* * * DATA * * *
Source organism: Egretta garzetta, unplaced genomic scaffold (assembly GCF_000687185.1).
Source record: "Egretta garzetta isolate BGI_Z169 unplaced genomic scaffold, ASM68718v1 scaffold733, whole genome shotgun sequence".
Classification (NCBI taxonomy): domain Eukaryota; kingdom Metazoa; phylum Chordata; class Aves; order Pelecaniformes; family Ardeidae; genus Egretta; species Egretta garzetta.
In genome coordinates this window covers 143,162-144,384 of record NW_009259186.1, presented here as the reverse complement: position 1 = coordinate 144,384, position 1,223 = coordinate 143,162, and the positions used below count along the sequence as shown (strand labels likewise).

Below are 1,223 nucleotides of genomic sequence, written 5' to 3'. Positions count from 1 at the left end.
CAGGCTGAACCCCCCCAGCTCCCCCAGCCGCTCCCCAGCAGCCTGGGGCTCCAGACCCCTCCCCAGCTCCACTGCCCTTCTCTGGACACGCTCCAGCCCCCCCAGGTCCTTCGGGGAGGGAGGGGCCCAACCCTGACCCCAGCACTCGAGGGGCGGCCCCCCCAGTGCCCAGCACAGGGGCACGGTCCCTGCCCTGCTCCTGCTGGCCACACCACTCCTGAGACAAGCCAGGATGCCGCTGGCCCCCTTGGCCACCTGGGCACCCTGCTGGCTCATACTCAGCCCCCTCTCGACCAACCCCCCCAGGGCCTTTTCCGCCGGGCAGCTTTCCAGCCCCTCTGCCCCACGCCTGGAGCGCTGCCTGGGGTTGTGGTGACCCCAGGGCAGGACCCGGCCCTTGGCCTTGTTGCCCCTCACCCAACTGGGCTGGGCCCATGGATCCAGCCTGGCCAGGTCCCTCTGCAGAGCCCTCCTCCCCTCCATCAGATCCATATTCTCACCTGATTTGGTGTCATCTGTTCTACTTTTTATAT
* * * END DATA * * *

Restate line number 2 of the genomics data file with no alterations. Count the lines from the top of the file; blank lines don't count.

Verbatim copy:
Source record: "Egretta garzetta isolate BGI_Z169 unplaced genomic scaffold, ASM68718v1 scaffold733, whole genome shotgun sequence".